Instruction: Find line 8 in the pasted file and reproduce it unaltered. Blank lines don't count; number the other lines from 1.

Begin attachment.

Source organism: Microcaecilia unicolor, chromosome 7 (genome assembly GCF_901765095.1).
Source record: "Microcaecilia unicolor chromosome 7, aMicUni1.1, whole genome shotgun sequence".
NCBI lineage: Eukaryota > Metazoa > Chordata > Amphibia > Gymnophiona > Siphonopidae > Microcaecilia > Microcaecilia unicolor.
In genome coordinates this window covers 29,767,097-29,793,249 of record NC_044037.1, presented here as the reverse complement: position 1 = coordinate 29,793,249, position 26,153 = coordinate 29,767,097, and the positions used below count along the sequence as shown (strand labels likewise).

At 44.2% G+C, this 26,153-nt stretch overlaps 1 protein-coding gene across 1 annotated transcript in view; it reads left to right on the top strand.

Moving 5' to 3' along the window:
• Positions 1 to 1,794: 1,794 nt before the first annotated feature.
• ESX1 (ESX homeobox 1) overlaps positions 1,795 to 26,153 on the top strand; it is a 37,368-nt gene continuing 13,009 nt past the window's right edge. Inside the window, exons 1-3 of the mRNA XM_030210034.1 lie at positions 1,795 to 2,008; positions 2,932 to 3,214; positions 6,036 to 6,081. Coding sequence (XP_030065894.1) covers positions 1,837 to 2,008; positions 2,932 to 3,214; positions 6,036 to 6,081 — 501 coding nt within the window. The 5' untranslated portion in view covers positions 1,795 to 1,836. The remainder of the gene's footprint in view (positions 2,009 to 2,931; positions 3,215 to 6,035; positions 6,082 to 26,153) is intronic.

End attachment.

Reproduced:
• ESX1 (ESX homeobox 1) overlaps positions 1,795 to 26,153 on the top strand; it is a 37,368-nt gene continuing 13,009 nt past the window's right edge. Inside the window, exons 1-3 of the mRNA XM_030210034.1 lie at positions 1,795 to 2,008; positions 2,932 to 3,214; positions 6,036 to 6,081. Coding sequence (XP_030065894.1) covers positions 1,837 to 2,008; positions 2,932 to 3,214; positions 6,036 to 6,081 — 501 coding nt within the window. The 5' untranslated portion in view covers positions 1,795 to 1,836. The remainder of the gene's footprint in view (positions 2,009 to 2,931; positions 3,215 to 6,035; positions 6,082 to 26,153) is intronic.